Meanwhile, as the season changes, expect more bees than bicyclists, more bees than birds, and definitely more bees than otters.
And don't forget the human-equivalent of worker bees. The Arboretum staff and volunteers make it all happen.
The 4-H Youth Development Program is an incredible opportunity for youths to learn new skills, make new friends, and become involved in leadership activities and community service projects. It's all about "Making the Best Better" and "Learn by Doing."
One of the scores of projects 4-H'ers can enroll in is entomology. That would include beekeeping!
But you don't have to be a beekeeper or be enrolled in an entomology project to enter the statewide bee essay contest. You just have to be a 4-H'er.
"Every year The Foundation for the Preservation of Honey Bees, Inc. runs a contest for the 4-Hers and this year is no exception," wrote Extension Apiculturist Elina Niño of the UC Davis Department of Entomology and Nematology in her current newsletter. "California 4-H members have participated in this national contest organized by Dr. Eric Mussen (Extension apiculturist for 38 years before his retirement in June of 2014) on the state level. Last year Dr. Mussen passed the torch onto me, but I was a little disappointed that I received no essays from the California 4-H members. So let's see if we can get your creativity buzzing."
This year's essay theme is "Bees and Pollination: How Important Is It?" Niño urges California 4-H'ers to "put your pens to paper (or fingers on your keyboard) and start telling everyone else just how important bees and pollination are to our own wellbeing." Or maybe well-bee-ing.
The deadline to submit the essays (750 and 1000 words) to Niño is Feb. 15, right after Valentine's Day. Her email is an easy one to remember, especially when El Niño is visiting us. It's email@example.com.
The contest details are at http://preservationofhoneybees.org/essays#rules-overview-2. Essays from previous years are also posted.
"And if you need more motivation, every state's winner receives a book about bees and beekeeping," Niño says, "and the national winners receive a nice sum of money that they can put in their piggy banks. "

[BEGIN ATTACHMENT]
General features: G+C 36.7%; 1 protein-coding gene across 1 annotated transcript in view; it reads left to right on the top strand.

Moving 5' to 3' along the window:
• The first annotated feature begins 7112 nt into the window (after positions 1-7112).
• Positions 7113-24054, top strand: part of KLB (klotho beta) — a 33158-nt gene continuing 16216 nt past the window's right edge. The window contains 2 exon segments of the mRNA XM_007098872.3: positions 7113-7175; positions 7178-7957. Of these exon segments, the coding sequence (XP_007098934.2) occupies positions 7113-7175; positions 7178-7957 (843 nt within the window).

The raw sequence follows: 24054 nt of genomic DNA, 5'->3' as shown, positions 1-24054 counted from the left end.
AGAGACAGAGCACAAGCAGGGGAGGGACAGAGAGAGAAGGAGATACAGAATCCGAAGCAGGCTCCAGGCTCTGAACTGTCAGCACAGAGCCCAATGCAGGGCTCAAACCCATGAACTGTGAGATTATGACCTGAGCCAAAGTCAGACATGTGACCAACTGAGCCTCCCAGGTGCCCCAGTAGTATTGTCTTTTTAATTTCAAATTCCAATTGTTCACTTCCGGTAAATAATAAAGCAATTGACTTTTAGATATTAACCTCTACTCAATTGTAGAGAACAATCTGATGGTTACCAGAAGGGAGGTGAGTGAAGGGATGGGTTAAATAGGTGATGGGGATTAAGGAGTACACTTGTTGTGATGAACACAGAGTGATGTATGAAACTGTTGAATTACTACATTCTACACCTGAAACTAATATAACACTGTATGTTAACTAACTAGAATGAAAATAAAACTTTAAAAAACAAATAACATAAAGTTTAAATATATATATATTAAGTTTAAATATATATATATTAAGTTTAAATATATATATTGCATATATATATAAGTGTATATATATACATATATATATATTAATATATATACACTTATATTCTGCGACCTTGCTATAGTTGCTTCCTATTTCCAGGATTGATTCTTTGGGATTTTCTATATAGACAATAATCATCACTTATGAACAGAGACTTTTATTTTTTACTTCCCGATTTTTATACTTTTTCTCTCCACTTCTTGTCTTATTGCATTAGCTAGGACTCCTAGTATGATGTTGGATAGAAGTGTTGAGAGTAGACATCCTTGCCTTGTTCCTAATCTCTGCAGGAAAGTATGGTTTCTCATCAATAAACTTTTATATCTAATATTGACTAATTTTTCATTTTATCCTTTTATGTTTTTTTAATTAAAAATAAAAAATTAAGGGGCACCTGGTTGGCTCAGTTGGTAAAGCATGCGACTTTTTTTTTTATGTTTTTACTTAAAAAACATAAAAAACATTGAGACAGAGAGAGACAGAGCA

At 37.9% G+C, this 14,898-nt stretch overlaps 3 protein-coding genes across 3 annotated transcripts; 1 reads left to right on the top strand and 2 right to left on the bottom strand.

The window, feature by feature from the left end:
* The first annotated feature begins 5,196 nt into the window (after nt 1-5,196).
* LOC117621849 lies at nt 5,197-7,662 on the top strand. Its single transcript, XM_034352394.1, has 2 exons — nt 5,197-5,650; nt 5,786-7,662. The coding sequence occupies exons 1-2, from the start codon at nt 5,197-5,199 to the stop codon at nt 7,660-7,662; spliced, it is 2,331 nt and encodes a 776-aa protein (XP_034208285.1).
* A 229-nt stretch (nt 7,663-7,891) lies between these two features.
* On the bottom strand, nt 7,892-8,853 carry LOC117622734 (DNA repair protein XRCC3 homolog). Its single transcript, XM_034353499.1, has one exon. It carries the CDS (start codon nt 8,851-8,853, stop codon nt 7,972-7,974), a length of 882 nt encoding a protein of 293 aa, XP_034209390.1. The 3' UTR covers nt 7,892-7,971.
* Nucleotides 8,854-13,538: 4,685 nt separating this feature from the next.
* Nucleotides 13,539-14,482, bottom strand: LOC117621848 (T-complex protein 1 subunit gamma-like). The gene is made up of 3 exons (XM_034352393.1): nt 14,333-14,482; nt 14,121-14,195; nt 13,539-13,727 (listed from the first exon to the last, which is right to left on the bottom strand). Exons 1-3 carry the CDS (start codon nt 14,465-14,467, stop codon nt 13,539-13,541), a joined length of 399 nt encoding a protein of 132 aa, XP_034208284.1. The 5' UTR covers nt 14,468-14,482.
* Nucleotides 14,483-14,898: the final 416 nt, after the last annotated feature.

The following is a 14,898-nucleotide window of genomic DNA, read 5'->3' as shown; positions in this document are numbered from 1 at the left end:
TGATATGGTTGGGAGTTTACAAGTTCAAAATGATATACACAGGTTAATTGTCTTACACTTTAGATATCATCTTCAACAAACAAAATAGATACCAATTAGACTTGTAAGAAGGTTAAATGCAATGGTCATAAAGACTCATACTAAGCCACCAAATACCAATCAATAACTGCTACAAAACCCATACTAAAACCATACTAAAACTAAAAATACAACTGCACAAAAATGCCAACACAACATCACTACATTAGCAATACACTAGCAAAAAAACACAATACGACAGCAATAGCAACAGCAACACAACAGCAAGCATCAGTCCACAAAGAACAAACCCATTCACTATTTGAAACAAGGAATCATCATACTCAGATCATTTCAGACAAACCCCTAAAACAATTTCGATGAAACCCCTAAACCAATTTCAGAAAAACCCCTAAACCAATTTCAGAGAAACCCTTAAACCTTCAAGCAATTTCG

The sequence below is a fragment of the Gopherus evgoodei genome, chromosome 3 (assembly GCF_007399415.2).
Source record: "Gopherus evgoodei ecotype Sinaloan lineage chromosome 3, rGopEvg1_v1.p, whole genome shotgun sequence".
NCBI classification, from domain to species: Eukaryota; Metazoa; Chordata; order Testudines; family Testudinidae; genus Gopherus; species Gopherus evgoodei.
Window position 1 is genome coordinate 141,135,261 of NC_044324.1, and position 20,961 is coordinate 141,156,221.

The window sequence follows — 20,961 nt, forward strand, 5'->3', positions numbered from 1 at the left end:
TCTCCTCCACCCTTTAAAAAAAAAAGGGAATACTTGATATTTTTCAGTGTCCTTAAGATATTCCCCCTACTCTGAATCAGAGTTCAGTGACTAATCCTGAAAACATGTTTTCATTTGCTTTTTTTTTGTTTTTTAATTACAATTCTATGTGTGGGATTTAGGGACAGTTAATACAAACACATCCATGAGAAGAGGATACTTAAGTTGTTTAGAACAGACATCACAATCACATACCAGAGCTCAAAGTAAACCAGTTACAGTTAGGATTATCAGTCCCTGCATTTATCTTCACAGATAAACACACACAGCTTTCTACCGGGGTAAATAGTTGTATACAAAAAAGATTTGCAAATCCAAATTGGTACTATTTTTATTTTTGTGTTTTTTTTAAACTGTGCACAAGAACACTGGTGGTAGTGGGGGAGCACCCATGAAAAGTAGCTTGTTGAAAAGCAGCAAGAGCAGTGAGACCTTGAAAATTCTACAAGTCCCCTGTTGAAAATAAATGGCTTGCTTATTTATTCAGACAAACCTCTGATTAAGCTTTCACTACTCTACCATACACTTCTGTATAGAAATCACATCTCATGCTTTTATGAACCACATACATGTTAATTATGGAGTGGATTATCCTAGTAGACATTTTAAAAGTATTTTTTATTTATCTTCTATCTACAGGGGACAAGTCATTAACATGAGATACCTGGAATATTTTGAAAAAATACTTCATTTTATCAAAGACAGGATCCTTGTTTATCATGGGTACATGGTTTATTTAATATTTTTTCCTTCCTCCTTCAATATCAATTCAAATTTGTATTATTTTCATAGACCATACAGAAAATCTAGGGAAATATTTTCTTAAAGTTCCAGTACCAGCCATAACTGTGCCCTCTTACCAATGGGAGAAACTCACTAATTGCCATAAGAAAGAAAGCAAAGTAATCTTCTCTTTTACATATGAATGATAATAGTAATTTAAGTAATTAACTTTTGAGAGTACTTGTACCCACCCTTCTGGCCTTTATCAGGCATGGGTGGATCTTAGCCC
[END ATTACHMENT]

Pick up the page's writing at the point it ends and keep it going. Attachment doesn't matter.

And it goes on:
Yes. Each state winner goes on to compete at the national level. The national champion wins $750, while the second and third place winners will receive $500 and $250, respectively. Plus, there's another incentive: the national-winning essays will be published in the American Beekeeping Federation's newsletter.
"Pollination and Protecting Pollinators" is a 51-minute documentary by Washington State University (WSU) Cooperative Extension that explores how valuable honey bees are, why they're crucial, and what we need to do to protect them.
County Director Timothy Lawrence of Island County, WSU Extension, served as the co-executive producer of the documentary, as well as the writer and the primary narrator.
The Whidbey News-Times, in its May 23, 2010 edition, described Lawrence as an expert on honey bee health:
"Tim Lawrence has the credentials of an old-school extension services director, with a master's degree in rural sociology, a doctorate in environmental sciences and 20 years of experience working with extension programs in three states."
Some background: Tim and his wife, noted WSU bee breeder-geneticist Susan Cobey, were formerly based at the University of California, Davis, where Cobey served as the manager of the Harry H. Laidlaw Jr. Honey Bee Research Facility. Together they operated a commercial queen production business, Vaca Valley Apiaries, in Vacaville, Solano County.
But back to the documentary.
You'll learn about pollen, nectar and how pollen is transferred. You'll learn why honey bees are considered the best of all the pollinators but why honey bees are not the "best pollinators for some crops" and why.
You'll learn about almond pollination, along with many of the other crops that require bee pollination, including apples, cherries, plums, blueberries and cranberries. No bees? No almonds. No bees? No cranberries.
You'll learn who developed the Langstroth Hive and why it's important. Hint: the Rev. Lorenzo Lorraine Langstroth (1810-1895) discovered "bee space." You'll learn what "bee space" is.
You'll learn what Moses Quinby of New York did. Hint: Quinby (1810-1875) is considered the first commercial beekeeper in the United States. You'll learn how many hives he maintained in the Mohawk Valley region of New York.
You'll learn why Lawrence says "we won't starve if bees disappear."
And finally, you'll learn what you can do to help the bees.
"Do your part and we can all do this together," Lawrence says. Good advice. And timely advice as we begin the new year.
You can watch the video at https://vimeo.com/146957716.